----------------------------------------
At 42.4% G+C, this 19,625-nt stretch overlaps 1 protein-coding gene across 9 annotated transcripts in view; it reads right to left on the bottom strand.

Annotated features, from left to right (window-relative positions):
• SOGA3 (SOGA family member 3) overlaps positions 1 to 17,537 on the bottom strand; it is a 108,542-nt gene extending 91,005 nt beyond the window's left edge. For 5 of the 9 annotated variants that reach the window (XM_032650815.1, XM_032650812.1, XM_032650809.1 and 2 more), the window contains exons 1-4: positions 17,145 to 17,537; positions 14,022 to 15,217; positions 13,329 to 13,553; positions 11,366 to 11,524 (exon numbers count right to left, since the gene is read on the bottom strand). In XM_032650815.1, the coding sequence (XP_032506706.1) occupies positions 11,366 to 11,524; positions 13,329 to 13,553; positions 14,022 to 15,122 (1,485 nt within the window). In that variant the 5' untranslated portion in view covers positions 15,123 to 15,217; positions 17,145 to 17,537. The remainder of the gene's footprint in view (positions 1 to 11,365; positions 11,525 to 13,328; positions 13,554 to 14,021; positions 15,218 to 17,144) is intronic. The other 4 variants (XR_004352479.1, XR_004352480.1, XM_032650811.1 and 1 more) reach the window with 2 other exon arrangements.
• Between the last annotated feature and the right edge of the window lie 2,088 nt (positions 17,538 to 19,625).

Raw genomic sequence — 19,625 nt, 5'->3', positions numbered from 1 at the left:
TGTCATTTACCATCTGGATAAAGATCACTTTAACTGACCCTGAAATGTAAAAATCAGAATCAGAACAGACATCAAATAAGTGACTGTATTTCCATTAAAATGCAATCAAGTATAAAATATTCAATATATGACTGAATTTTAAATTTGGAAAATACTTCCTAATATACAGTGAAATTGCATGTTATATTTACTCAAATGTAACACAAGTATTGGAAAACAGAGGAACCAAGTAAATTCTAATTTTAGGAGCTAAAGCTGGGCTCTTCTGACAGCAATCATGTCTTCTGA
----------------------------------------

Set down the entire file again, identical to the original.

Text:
At 42.4% G+C, this 19,625-nt stretch overlaps 1 protein-coding gene across 9 annotated transcripts in view; it reads right to left on the bottom strand.

Annotated features, from left to right (window-relative positions):
• SOGA3 (SOGA family member 3) overlaps positions 1 to 17,537 on the bottom strand; it is a 108,542-nt gene extending 91,005 nt beyond the window's left edge. For 5 of the 9 annotated variants that reach the window (XM_032650815.1, XM_032650812.1, XM_032650809.1 and 2 more), the window contains exons 1-4: positions 17,145 to 17,537; positions 14,022 to 15,217; positions 13,329 to 13,553; positions 11,366 to 11,524 (exon numbers count right to left, since the gene is read on the bottom strand). In XM_032650815.1, the coding sequence (XP_032506706.1) occupies positions 11,366 to 11,524; positions 13,329 to 13,553; positions 14,022 to 15,122 (1,485 nt within the window). In that variant the 5' untranslated portion in view covers positions 15,123 to 15,217; positions 17,145 to 17,537. The remainder of the gene's footprint in view (positions 1 to 11,365; positions 11,525 to 13,328; positions 13,554 to 14,021; positions 15,218 to 17,144) is intronic. The other 4 variants (XR_004352479.1, XR_004352480.1, XM_032650811.1 and 1 more) reach the window with 2 other exon arrangements.
• Between the last annotated feature and the right edge of the window lie 2,088 nt (positions 17,538 to 19,625).

Raw genomic sequence — 19,625 nt, 5'->3', positions numbered from 1 at the left:
TGTCATTTACCATCTGGATAAAGATCACTTTAACTGACCCTGAAATGTAAAAATCAGAATCAGAACAGACATCAAATAAGTGACTGTATTTCCATTAAAATGCAATCAAGTATAAAATATTCAATATATGACTGAATTTTAAATTTGGAAAATACTTCCTAATATACAGTGAAATTGCATGTTATATTTACTCAAATGTAACACAAGTATTGGAAAACAGAGGAACCAAGTAAATTCTAATTTTAGGAGCTAAAGCTGGGCTCTTCTGACAGCAATCATGTCTTCTGA